Species interactions form food webs, impacting community structure and, potentially, ecological dynamics. It is likely that global climatic perturbations that occur over long periods of time have a significant influence on species interaction patterns. Here, we integrate stable isotope analysis and network theory to reconstruct patterns of trophic interactions for six independent mammalian communities that inhabited mammoth steppe environments spanning western Europe to eastern Alaska (Beringia) during the Late Pleistocene. We use a Bayesian mixing model to quantify the contribution of prey to the diets of local predators, and assess how the structure of trophic interactions changed across space and the Last Glacial Maximum (LGM), a global climatic event that severely impacted mammoth steppe communities. We find that large felids had diets that were more constrained than those of co-occurring predators, and largely influenced by an increase in Rangifer abundance after the LGM. Moreover, the structural organization of Beringian and European communities strongly differed: compared with Europe, species interactions in Beringian communities before—and possibly after—the LGM were highly modular. We suggest that this difference in modularity may have been driven by the geographical insularity of Beringian communities.
The structural patterns of species interactions may affect ecosystem dynamics , and are sensitive to external perturbations such as climate change [2,3]. Impacts of climate change and other perturbations on food web structure may be immediate or lagged ; they can affect communities by reorganizing interactions , changing the magnitudes of interactions [6,7] or eliminating species [4,8]. However, observations of community organization across a perturbation event are typically confined to short time scales and to populations with fast turnover rates. To assess the long-term effects of climate change empirically, it is necessary to use palaeontological or historical information . A climatic perturbation of global significance occurred in the Late Pleistocene and culminated with the Last Glacial Maximum (LGM, 26.5–19 kyr BP) , strongly impacting mammalian communities worldwide, including the one that extended across the Eurasian mammoth steppe [11,12], an environment with no modern analogue . An examination of species interactions across this climatic event is well suited to assess the effects of large perturbations on the organization of animal communities.
Although evidence of many palaeontological species interactions is irrecoverable, interactions that involve a flow of biomass are recorded in animal tissue and can be reconstructed using stable isotope ratios [14–17]. As a consequence, they can be used to compare patterns of interaction across the mammoth steppe environment. Mammoth steppe communities were taxonomically similar across Eurasia , although the inherent plasticity of species’ roles from Beringia (a region that includes Siberia, Alaska and the Yukon) to Europe is not known. Nor is it known whether generalized features of trophic systems, such as the degree of dietary specialization among consumers, varied across this expansive ecosystem.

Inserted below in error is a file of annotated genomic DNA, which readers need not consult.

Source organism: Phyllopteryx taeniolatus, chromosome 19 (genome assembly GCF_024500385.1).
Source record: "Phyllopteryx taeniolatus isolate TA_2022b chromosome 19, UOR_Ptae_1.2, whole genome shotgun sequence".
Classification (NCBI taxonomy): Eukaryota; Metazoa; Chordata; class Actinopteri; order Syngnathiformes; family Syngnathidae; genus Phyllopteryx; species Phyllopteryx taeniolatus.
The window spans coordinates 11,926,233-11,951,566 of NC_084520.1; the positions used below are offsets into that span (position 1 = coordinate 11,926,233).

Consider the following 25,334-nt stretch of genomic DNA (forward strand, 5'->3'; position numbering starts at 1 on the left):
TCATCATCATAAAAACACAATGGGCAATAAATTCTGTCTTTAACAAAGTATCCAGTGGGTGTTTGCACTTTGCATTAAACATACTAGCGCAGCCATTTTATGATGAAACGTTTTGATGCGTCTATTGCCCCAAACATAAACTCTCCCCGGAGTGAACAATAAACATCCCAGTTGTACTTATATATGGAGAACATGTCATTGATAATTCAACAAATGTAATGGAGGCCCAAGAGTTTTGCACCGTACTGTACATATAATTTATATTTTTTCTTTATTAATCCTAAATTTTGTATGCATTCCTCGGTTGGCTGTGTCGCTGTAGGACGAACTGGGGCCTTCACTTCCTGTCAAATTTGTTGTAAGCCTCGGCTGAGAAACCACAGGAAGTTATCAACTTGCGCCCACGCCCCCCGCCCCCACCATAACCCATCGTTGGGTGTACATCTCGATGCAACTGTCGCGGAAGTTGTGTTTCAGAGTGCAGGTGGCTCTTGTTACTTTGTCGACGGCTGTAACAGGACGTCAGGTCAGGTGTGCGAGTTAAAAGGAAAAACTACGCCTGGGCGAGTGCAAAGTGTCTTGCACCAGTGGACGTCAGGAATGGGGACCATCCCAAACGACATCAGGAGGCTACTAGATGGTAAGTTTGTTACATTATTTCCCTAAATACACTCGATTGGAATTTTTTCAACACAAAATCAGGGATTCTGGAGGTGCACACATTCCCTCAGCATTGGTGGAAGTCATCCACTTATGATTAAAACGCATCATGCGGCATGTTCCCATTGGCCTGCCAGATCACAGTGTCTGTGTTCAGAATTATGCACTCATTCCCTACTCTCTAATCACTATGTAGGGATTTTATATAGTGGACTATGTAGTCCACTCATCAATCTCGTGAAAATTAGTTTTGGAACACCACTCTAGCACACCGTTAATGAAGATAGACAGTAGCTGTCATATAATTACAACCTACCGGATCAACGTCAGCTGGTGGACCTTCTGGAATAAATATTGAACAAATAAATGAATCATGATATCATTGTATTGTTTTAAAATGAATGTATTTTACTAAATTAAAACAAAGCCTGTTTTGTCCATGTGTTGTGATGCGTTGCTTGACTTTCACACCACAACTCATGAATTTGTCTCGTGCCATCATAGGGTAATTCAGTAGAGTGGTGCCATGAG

Global ice sheets attained their maximum volume during the LGM , separating warmer, mesic periods before and after. This change in global climate had a tremendous impact on the mammoth steppe ecosystem, eliminating temperate species (particularly in Europe) and initiating a shift from tree-covered habitats to xeric grassland-dominated habitats across Eurasia . Although the mammoth steppe experienced dramatic climatic shifts during the Late Pleistocene, whether such changes impacted trophic interactions or, by extension, community organization is unknown. Quantification of trophic interactions over both space (across the mammoth steppe) and time (across the LGM) permits an examination of whether specific patterns of interactions characterized these ecosystems, and to what degree climate change may have influenced the roles of species in these mammalian communities.
We use a three-pronged approach to address these issues. First, we use a Bayesian isotope mixing model to quantify the structure, magnitude and variability of trophic interactions from stable isotope ratios of mammals in six independent Eurasian predator–prey networks spanning the LGM. Second, we compare species’ resource use across the mammoth steppe environment, determine whether these interactions changed in response to the arrival or extinction of co-occurring species, and assess the degree of dietary specialization within and among predator guilds. Third, we determine how community-level patterns of interaction change from eastern Beringia to Europe across the LGM using recently developed tools from network theory. In tandem, these combined approaches reveal the variability of mammoth steppe predator–prey network structures, the degree to which trophic interactions varied over space and time, and how these changing patterns of interaction influenced the structural properties of mammalian food webs over long time scales.
2. Material and methods
(a) Study sites
During the Late Pleistocene, the mammoth steppe extended from western Europe to the Yukon . The mammalian community that inhabited this steppe has been noted for its species richness [20,13], despite the assumed low productivity of local vegetation. This ‘productivity paradox’  suggests that mammoth steppe vegetation differed from modern tundra-dominated flora [13,11]. Indeed, palynological evidence indicates that tundra and boreal vegetation retreated to isolated refugia during the height of the LGM [13,11,21]. It is now generally accepted that before and after the LGM—hereafter the pre-glacial and post-glacial, respectively—mammoth steppe vegetation consisted of relatively mesic coniferous woodland mosaics in Beringia and Europe [21–23]. Evidence of forests during the LGM is restricted to south-central Europe . By contrast, LGM Beringia was a nearly treeless, hyper-xeric and highly productive steppe dominated by low-sward herbaceous vegetation [11,25].